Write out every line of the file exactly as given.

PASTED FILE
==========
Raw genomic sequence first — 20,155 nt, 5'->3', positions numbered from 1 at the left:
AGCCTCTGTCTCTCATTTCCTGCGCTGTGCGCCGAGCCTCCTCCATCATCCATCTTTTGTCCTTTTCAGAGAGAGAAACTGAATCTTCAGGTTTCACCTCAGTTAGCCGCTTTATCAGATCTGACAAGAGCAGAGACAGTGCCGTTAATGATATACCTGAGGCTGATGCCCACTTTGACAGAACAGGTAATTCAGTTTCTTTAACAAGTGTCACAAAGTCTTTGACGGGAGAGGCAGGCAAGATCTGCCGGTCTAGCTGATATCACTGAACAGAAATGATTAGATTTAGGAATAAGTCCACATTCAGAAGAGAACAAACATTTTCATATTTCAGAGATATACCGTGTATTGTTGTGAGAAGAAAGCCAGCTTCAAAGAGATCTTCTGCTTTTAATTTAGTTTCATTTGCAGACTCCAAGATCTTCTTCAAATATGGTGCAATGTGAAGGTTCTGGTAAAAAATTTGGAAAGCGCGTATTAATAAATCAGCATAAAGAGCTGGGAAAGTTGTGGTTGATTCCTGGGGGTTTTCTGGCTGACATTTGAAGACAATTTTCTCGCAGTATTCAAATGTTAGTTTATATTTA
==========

Raw genomic sequence first — 20,155 nt, 5'->3', positions numbered from 1 at the left:
AGCCTCTGTCTCTCATTTCCTGCGCTGTGCGCCGAGCCTCCTCCATCATCCATCTTTTGTCCTTTTCAGAGAGAGAAACTGAATCTTCAGGTTTCACCTCAGTTAGCCGCTTTATCAGATCTGACAAGAGCAGAGACAGTGCCGTTAATGATATACCTGAGGCTGATGCCCACTTTGACAGAACAGGTAATTCAGTTTCTTTAACAAGTGTCACAAAGTCTTTGACGGGAGAGGCAGGCAAGATCTGCCGGTCTAGCTGATATCACTGAACAGAAATGATTAGATTTAGGAATAAGTCCACATTCAGAAGAGAACAAACATTTTCATATTTCAGAGATATACCGTGTATTGTTGTGAGAAGAAAGCCAGCTTCAAAGAGATCTTCTGCTTTTAATTTAGTTTCATTTGCAGACTCCAAGATCTTCTTCAAATATGGTGCAATGTGAAGGTTCTGGTAAAAAATTTGGAAAGCGCGTATTAATAAATCAGCATAAAGAGCTGGGAAAGTTGTGGTTGATTCCTGGGGGTTTTCTGGCTGACATTTGAAGACAATTTTCTCGCAGTATTCAAATGTTAGTTTATATTTA